The Anonymous Widower

Approaching Kings Cross – 6th January 2020

I took these pictures approaching Kings Cross.

Note.

  1. There is still track to be laid.
  2. The electrification is still to be erected.

But everything seems to be getting there.

This Google Map shows the section between the two tunnels.

Both tunnels have three double-track bores, where in this massive project, the Eastern bores are being brought back into use to add capacity to Kings Cross station.

Note.

  1. The East Coast Main Line runs North-South across the map.
  2. The quadruple track crossing East-West at the top of the map is the North London Line.
  3. Below it, is the Channel Tunnel Rail Link into |St. Pancras.
  4. The link to the Canal Tunnels take Thameslink trains to the deep level platforms in St. Pancras.
  5. The two new tracks will be on the Eastern side of the East Coast Main Line.

This second Google Map shows the track and platform layout at Kings Cross station.

Note.

  1. There are twelve platforms, which are numbered from 0 to 11, with Platform 0 in the East.
  2. The various islands are numbered as follows from East to West; 0/1, 2/3, 4/5, 6/7, 8/9 and 10/11.
  3. The six tracks through the tunnels may be bi-directional, so will each track be linked to a pair of platforms?
  4. Platforms 0 to 4 are in the Eastern half of the station
  5. Platforms 5 to 0 are in the Western half of the station
  6. Platforms 9, 10 and 11 are short platforms  in the old suburban station, which is mainly used by suburban services to Cambridge and Kings Lynn.

When I arrived there was a five-car Azuma in Platform 9, as these pictures show.

I’ve seen Grand Central’s Class 180 trains in these short platforms before, so is this going to be a regular occurrence.

Services Into Kings Cross

When the remodelling at Kings Cross is complete, current plans say the following trains will be running into Kings Cross station.

  • LNER – Two tph – Edinburgh – Long train
  • LNER – Two tph – Leeds – Long train
  • LNER – One tph – Lincoln or York – Long or short train
  • Great Northern – Two tph – Cambridge (stopping) – Short train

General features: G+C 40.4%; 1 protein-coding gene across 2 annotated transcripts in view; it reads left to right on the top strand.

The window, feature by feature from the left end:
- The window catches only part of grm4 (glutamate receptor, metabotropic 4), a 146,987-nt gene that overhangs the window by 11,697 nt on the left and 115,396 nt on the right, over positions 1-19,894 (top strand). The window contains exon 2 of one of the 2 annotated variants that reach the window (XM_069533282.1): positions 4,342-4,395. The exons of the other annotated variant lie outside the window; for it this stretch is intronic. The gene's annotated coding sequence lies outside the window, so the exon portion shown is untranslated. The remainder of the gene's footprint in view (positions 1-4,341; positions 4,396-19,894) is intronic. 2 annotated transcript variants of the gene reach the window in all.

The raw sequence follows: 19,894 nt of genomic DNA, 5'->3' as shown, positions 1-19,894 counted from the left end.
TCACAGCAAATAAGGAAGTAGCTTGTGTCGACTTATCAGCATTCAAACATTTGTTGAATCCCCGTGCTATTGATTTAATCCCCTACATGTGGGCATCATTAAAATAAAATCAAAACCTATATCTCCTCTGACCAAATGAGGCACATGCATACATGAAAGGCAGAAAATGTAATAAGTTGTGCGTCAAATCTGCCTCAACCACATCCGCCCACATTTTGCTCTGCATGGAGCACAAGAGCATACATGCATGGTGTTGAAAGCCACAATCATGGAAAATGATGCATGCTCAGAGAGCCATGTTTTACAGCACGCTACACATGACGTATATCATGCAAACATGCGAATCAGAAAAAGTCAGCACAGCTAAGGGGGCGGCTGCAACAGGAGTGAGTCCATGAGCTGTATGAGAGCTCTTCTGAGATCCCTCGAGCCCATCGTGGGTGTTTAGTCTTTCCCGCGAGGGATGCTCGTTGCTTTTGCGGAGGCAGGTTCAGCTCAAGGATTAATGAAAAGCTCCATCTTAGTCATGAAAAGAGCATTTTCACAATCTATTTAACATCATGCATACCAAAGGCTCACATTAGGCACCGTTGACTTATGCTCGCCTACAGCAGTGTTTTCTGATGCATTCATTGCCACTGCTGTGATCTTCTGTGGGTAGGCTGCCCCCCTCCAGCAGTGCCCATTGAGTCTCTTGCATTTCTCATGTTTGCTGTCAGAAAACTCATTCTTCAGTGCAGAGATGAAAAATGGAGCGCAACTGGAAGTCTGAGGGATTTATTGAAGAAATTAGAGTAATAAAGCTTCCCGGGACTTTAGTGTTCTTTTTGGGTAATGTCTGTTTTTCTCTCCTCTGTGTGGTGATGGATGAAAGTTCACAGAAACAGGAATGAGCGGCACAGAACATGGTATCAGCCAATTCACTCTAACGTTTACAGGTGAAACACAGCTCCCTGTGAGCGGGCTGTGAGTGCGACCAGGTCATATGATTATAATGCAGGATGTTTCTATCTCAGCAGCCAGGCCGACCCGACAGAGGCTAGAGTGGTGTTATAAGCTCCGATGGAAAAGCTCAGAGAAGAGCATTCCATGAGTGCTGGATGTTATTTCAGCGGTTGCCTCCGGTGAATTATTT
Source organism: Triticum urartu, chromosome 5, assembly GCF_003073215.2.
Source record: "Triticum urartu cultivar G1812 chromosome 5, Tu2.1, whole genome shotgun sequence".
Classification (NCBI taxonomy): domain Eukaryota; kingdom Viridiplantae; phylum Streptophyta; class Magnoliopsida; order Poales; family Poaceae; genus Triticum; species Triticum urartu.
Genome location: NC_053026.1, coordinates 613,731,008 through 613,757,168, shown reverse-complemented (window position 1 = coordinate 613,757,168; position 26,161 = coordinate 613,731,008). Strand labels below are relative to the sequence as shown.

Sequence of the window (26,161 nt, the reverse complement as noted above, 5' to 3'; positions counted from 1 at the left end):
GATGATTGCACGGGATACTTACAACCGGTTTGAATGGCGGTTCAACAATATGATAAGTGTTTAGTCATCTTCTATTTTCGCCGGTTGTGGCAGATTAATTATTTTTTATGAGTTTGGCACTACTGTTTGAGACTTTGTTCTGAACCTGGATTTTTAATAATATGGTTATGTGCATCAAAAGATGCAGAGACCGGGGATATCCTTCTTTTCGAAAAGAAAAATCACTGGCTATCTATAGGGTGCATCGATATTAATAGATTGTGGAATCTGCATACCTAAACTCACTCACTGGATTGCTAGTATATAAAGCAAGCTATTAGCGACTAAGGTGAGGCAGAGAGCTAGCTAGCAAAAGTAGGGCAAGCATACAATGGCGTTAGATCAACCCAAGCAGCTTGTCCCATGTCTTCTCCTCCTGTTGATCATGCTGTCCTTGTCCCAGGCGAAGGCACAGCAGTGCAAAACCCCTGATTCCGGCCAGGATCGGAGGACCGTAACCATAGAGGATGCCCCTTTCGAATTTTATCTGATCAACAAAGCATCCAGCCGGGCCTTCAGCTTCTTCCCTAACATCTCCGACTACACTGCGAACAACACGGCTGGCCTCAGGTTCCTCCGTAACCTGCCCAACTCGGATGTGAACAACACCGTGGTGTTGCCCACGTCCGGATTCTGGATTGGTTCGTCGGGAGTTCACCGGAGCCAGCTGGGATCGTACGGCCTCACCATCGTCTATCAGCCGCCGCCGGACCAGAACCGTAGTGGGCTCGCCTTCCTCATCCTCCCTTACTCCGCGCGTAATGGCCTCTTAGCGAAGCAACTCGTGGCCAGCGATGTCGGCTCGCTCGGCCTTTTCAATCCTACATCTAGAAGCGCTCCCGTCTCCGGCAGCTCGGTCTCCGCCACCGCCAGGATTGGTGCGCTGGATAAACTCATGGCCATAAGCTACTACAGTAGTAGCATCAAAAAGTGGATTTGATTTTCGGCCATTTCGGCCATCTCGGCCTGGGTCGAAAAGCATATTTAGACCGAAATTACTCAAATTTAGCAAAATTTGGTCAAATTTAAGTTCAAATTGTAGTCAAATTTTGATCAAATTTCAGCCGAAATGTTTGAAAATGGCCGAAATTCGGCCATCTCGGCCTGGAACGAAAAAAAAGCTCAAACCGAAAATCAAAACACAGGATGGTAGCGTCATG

• Great Northern – Two tph – Cambridge (fast) – Short train
  • Hull trains – Seven tpd – Hull and Beverley – Short train
  • East Coast Trains – Five tpd – Edinburgh – Short train
  • Grand Central – Four tpd – Bradford Interchange – Long or short train
  • Grand Central – Five tpd – Sunderland – Long or short train

Note,

  1. tph is trains per hour and tpd is trains per day.
  2. There is a mixture of short and long trains.
  3. Short trains can fit all platforms, but long trains can only use platforms 0-8.
  4. There are nine tph and a total of 21 tpd in various less-frequent services.

My scheduling experience in other fields, says that ten platforms will be needed for a full service, with each of the ten platforms handling just one tph.

Conclusion

Wjen all the work is completed, Kings Cross station will have room for a few extra trains.

 

 

January 12, 2021 Posted by | Transport | , , , , , , , , | Leave a comment

Approaching Kings Cross – 4th November 2020

I came into Kings Cross station backwards on the train from Grantham station. I took these two series of pictures.

Approaching Kings Cross

There are signs of track appearing and being laid.

From The Tunnel To The Platforms

My train arrived in Platform 5.

Conclusion

It is now possible to see how the two extra tracks into the station will significantly increase capacity.

 

 

November 5, 2020 Posted by | Transport | , | Leave a comment

Approaching Kings Cross – 16th September 2020

I took these pictures yesterday, as my train approached Kings Cross station from Doncaster.

They seem to be making progress on adding two extra tracks into the station, which will be squeezed in on the Eastern side, and through an unused tunnel.

This is a Network Rail video, which explains the project.

Trackside Tim Overview of KX. Aug 19

The Capacity Increase At Kings Cross Station

Theoretically, increasing the number of tracks from four to six could increase the number of trains serving Kings Cross by fifty percent.

This Google Map shows Kings Cross station.

Note.

  1. Kings Cross station has twelve platforms, which are numbered 0-11, with 0 on the Eastern side.
  2. Platform 10 is due to be removed in the works.

This second Google Map shows the station throat to a large scale.

Note.

  1. The pairs of tracks leading to the current two tunnels can be clearly seen.
  2. Note how the track from Platform 0 comes right across to go through, what will be the middle tunnel.
  3. I would assume that six tracks going into eleven platforms would produce a less constricted layout.

 

Hopefully, when the new layout is complete, everything will be much easier.

I shall repeat this map, when the works are finished.

 

September 17, 2020 Posted by | Transport | , , | Leave a comment